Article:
Prostate cancer (PCA) is the most common tumour affecting men, and represents a major healthcare burden worldwide. The androgen receptor (AR) is an important component, as it controls all stages of PCA to metastasis. It is activated by androgenic hormones, such as testosterone, and regulates gene expression. Dysfunctions can lead to several pathologies, including PCA. Current drugs targeting the AR stop being effective within five years, as new mutations alter the receptor’s structure and its response to treatment.
- To develop new precision medicines targeting the AR’s molecular behaviour (its dimerisation) to fight PCA, with a particular focus on the more aggressive and metastatic forms.
Problem to Solve
PCA is the second leading cause of cancer-related mortality in developed countries. While most patients face favourable outcomes, around 30% progress to more aggressive and highly metastatic forms of this tumour. In these cases, even if treatment options are initially effective, resistance to treatment will eventually occur within 3-5 years, leading to associated mortality.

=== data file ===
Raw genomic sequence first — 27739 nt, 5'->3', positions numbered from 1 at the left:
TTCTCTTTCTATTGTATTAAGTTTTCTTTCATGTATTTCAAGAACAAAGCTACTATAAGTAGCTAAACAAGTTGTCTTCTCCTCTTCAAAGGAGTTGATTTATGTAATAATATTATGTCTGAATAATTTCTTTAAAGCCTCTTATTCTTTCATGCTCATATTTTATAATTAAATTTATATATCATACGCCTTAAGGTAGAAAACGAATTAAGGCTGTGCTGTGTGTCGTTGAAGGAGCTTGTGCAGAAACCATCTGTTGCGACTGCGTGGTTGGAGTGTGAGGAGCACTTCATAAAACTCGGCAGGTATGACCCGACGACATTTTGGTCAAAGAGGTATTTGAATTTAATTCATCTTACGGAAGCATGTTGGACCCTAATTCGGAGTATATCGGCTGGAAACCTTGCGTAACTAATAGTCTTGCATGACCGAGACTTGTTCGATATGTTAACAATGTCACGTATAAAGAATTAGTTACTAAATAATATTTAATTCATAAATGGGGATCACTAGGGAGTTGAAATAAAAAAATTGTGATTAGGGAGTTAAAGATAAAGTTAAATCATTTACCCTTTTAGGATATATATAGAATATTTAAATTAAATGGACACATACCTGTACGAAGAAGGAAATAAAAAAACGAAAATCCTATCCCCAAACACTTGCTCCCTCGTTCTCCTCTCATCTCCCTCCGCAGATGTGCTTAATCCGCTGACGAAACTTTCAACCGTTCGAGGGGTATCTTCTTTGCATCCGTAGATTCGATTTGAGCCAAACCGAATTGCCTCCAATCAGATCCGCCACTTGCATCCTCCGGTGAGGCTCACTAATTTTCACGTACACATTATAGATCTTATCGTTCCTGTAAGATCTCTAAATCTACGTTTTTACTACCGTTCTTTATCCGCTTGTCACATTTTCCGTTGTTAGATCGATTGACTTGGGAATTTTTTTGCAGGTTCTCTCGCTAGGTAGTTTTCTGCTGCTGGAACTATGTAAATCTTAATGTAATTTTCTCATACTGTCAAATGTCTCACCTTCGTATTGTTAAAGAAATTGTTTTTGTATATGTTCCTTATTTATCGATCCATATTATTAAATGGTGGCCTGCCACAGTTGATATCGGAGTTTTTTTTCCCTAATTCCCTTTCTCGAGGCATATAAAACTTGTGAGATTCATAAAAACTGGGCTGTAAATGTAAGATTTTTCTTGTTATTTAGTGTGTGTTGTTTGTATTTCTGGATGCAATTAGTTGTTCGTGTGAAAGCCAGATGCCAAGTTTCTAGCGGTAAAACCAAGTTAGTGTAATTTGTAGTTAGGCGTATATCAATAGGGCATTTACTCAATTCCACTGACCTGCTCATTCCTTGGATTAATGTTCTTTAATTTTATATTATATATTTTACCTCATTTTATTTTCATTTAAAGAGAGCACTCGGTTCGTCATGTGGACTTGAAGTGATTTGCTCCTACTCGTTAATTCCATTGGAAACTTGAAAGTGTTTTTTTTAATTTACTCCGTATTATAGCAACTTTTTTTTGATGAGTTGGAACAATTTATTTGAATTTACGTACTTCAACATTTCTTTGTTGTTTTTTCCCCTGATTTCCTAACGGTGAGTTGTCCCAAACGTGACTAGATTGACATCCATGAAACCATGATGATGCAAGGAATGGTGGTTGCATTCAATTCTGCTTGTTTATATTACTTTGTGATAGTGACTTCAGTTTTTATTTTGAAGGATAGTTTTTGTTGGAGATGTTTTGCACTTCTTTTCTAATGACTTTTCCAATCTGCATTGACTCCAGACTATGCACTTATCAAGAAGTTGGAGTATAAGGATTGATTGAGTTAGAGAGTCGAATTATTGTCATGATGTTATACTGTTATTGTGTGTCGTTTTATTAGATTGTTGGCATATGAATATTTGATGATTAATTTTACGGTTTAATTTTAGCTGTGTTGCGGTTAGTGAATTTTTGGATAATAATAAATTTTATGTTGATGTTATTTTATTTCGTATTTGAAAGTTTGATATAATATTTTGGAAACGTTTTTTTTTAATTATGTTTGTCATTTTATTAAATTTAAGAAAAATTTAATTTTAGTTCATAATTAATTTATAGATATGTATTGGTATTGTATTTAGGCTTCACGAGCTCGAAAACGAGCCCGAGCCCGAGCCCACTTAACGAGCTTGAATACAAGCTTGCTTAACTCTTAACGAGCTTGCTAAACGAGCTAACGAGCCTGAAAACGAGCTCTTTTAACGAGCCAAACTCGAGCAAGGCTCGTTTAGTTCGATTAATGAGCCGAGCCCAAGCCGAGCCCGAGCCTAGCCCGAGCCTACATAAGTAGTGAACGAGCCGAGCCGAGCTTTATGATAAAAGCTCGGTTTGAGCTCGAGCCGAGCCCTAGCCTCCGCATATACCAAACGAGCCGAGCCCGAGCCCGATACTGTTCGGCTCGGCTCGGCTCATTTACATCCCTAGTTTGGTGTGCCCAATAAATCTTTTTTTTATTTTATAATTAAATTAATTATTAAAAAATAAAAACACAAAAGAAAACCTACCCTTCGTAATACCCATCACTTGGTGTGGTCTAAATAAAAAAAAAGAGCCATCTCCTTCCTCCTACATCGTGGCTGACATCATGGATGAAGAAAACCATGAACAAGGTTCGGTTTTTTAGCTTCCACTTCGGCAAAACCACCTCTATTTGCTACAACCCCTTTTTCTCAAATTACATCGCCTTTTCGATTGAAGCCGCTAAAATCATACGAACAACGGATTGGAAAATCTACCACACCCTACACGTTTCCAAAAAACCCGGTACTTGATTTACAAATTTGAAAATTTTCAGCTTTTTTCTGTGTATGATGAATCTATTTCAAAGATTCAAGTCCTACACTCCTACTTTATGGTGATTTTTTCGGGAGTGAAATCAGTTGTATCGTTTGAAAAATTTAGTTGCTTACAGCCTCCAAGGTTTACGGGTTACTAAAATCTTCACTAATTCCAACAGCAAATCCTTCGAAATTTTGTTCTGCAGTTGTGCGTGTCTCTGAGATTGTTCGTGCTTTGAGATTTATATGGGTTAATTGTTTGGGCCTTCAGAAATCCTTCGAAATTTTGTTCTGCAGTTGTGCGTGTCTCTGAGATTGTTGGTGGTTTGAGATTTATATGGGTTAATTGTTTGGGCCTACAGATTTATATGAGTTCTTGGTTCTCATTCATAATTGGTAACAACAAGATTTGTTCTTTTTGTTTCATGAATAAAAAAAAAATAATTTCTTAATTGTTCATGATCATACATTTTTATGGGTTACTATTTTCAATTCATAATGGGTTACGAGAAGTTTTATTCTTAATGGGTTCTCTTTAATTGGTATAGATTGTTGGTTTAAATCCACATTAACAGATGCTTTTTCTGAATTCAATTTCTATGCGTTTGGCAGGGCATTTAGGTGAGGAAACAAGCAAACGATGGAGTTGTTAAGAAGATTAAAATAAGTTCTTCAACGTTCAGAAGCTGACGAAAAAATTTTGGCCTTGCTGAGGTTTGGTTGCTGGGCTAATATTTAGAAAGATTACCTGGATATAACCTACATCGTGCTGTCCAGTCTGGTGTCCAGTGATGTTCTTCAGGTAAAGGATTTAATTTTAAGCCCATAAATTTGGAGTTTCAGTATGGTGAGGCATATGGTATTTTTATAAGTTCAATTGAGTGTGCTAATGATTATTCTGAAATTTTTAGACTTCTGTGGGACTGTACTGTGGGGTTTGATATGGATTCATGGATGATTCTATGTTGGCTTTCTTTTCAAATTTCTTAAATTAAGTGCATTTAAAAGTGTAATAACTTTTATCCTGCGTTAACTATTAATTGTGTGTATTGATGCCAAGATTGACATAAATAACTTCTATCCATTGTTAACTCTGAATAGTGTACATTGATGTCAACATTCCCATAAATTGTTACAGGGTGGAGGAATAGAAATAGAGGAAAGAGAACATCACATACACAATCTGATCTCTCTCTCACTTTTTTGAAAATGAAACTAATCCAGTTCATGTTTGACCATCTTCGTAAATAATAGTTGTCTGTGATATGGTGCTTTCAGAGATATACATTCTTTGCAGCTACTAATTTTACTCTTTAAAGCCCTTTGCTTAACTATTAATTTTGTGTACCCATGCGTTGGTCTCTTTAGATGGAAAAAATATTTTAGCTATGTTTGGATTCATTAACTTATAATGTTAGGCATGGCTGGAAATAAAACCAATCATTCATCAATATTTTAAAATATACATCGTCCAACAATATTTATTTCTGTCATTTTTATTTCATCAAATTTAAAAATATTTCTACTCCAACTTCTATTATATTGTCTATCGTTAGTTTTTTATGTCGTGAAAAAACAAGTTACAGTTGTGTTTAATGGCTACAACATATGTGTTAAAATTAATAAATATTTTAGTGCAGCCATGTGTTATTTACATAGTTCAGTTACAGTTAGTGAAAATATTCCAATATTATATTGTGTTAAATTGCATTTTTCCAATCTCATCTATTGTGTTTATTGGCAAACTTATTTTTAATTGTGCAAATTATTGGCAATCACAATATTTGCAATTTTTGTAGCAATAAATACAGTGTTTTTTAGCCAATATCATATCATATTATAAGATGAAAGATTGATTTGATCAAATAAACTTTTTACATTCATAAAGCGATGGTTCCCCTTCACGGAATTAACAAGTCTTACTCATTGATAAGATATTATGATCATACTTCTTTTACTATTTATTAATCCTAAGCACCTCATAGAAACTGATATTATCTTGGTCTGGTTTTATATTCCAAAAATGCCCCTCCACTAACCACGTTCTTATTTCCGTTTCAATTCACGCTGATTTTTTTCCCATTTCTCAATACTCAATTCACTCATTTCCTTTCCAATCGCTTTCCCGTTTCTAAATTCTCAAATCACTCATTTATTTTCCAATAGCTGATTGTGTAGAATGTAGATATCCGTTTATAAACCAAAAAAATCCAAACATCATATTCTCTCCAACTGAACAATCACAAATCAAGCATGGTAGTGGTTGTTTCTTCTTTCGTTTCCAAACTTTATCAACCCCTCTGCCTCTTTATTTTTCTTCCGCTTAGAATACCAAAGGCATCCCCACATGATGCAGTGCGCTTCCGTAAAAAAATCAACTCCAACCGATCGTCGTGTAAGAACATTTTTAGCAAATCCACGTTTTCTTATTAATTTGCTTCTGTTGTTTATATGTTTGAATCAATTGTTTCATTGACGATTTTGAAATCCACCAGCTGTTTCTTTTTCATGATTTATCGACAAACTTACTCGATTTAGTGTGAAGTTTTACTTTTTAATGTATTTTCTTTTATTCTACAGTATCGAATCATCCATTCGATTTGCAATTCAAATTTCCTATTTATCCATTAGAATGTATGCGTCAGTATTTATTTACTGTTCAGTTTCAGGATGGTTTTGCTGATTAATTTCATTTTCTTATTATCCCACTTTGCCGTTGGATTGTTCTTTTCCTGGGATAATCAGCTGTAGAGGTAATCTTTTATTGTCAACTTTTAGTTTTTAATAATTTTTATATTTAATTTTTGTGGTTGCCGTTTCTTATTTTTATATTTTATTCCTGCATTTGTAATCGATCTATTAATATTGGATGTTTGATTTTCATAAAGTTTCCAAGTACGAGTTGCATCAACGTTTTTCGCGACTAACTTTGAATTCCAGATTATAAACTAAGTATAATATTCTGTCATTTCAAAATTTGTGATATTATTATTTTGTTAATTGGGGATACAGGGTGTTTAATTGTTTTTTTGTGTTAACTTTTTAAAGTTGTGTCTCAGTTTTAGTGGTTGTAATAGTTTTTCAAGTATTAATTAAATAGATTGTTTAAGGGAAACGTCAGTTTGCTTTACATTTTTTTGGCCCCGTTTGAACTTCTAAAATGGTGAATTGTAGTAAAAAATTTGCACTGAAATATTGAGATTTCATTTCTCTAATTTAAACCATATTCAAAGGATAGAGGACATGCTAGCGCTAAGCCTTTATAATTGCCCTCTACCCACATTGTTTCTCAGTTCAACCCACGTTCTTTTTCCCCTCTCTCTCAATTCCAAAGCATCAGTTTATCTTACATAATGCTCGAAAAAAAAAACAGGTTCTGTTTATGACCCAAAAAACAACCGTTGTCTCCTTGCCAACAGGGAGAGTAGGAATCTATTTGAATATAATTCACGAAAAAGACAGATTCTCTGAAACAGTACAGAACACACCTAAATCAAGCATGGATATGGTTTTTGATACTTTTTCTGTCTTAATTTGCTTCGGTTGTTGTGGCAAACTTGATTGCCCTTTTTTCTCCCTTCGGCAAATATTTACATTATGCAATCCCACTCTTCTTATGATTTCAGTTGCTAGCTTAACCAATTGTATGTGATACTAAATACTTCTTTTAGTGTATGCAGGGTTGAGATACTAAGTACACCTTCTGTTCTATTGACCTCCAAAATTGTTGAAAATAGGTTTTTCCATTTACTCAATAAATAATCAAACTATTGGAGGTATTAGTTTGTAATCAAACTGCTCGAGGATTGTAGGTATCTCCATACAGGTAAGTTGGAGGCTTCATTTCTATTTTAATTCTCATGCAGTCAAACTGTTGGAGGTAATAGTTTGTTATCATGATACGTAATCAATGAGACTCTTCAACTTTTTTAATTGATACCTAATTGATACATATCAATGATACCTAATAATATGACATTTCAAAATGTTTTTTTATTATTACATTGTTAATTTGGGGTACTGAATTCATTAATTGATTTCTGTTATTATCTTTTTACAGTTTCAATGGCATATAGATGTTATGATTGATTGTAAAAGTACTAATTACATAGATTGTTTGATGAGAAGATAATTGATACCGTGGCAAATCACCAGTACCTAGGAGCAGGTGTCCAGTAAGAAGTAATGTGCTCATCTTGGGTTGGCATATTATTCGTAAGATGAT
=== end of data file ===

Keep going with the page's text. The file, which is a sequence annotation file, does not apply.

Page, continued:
The majority of efforts to fight PCA are aimed at developing drugs that compete with testosterone and derivatives to binding to the AR. However, this strategy is prone to drug-induced mutations that make the anti-androgens ineffective after a few years of treatment. The ARDIs strategy targets the AR’s dimerisation, a key aspect of its role as a gene regulator, which in turn can promote cancer progression.
Level of Innovation
The project has identified a new family of compounds with a new mode of action that inhibits AR dimerisation, opening the door to developing a new family of drugs to fight even the most aggressive forms of PCA.